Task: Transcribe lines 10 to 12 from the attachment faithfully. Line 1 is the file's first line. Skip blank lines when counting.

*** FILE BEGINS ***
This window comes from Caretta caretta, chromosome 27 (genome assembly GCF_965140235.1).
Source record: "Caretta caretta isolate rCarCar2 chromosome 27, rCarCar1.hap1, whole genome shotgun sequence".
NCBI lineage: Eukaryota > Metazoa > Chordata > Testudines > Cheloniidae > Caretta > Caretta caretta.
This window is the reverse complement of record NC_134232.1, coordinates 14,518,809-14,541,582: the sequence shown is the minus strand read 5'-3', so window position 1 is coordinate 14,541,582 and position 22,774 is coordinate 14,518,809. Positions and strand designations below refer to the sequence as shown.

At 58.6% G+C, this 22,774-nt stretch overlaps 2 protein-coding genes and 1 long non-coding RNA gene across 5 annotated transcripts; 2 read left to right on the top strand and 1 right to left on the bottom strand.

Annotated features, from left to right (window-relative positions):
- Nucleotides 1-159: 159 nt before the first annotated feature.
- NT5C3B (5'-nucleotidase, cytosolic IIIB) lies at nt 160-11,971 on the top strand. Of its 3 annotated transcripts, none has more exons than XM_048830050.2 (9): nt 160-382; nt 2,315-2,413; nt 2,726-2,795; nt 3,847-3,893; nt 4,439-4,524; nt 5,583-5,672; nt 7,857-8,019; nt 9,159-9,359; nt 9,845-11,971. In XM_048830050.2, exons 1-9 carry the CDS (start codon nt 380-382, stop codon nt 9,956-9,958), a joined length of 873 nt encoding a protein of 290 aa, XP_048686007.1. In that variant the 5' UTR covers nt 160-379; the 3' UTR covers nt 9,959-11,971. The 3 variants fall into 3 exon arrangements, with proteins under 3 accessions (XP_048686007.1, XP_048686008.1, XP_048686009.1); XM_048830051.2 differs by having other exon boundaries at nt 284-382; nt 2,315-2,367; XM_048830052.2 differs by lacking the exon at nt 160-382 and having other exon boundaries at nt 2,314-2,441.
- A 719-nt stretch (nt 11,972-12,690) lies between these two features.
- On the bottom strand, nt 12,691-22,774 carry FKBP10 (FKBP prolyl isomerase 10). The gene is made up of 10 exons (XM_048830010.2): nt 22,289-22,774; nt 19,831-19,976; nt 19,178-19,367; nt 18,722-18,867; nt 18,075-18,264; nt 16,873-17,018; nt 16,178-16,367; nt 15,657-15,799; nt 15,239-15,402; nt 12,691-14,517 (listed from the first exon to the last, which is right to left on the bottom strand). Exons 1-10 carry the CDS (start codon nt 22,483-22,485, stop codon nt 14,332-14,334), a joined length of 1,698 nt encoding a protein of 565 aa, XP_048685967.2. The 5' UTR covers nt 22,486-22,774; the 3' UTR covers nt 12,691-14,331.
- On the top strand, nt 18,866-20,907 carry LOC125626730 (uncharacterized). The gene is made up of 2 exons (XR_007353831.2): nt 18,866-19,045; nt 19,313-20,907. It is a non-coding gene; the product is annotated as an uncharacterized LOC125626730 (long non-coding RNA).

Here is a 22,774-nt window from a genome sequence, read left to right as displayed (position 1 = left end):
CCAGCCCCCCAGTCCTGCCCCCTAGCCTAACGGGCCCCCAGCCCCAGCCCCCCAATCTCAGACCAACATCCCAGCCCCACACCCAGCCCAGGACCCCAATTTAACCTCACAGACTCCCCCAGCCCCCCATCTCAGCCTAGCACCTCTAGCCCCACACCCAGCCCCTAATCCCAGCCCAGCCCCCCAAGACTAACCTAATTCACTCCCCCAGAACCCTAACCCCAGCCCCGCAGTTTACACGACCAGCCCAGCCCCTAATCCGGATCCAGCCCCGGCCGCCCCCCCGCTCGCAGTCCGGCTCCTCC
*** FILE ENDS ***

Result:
- On the bottom strand, nt 12,691-22,774 carry FKBP10 (FKBP prolyl isomerase 10). The gene is made up of 10 exons (XM_048830010.2): nt 22,289-22,774; nt 19,831-19,976; nt 19,178-19,367; nt 18,722-18,867; nt 18,075-18,264; nt 16,873-17,018; nt 16,178-16,367; nt 15,657-15,799; nt 15,239-15,402; nt 12,691-14,517 (listed from the first exon to the last, which is right to left on the bottom strand). Exons 1-10 carry the CDS (start codon nt 22,483-22,485, stop codon nt 14,332-14,334), a joined length of 1,698 nt encoding a protein of 565 aa, XP_048685967.2. The 5' UTR covers nt 22,486-22,774; the 3' UTR covers nt 12,691-14,331.
- On the top strand, nt 18,866-20,907 carry LOC125626730 (uncharacterized). The gene is made up of 2 exons (XR_007353831.2): nt 18,866-19,045; nt 19,313-20,907. It is a non-coding gene; the product is annotated as an uncharacterized LOC125626730 (long non-coding RNA).

Here is a 22,774-nt window from a genome sequence, read left to right as displayed (position 1 = left end):